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Ever since KIC 84628532 was spotted in the Kepler Space Telescope’s dataset, astronomers have puzzled over what the heck could be responsible for the star’s logic-defying light curve. Over four years of observational data, KIC 8462852 flickered erratically, its light output sometimes dropping by as much as 20%. That’s highly unusual stellar behavior, and it can’t be explained by a transiting planet.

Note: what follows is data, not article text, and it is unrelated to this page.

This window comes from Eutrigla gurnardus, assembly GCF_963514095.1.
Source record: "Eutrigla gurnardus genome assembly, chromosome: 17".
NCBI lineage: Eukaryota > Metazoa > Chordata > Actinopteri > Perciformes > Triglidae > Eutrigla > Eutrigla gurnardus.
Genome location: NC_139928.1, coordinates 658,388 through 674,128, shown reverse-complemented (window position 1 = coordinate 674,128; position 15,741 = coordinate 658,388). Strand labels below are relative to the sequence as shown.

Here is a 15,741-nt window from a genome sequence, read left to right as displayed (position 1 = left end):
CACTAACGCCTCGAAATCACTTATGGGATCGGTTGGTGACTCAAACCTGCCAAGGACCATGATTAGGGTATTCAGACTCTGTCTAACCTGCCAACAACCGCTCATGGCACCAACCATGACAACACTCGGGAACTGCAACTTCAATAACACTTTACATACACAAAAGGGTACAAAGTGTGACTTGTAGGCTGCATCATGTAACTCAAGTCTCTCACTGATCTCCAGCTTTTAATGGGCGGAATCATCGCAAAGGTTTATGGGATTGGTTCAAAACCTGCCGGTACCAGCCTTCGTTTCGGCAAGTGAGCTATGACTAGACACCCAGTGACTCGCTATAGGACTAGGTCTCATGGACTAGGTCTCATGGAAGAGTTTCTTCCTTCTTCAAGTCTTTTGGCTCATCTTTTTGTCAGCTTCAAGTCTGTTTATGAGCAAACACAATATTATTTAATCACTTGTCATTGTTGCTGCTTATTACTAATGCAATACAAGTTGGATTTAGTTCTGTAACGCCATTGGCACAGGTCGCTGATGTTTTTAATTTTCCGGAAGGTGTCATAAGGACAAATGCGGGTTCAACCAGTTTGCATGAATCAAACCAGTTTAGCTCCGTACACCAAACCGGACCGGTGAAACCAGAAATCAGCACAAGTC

But according to a study just released arXiv, the comet hypothesis is now falling flat, too, and the mystery of KIC 8462852 has deepened considerably. While Kepler only has a few years of data on the star, astronomer Bradley Schaefer of Louisiana State University decided to look at photographic plates of the sky dating back to the late 19th century. To his amazement, he learned that over the last hundred years, KIC 8462852's light output has steadily faded by about 19%, something that’s “completely unprecedented for any F-type main sequence star.”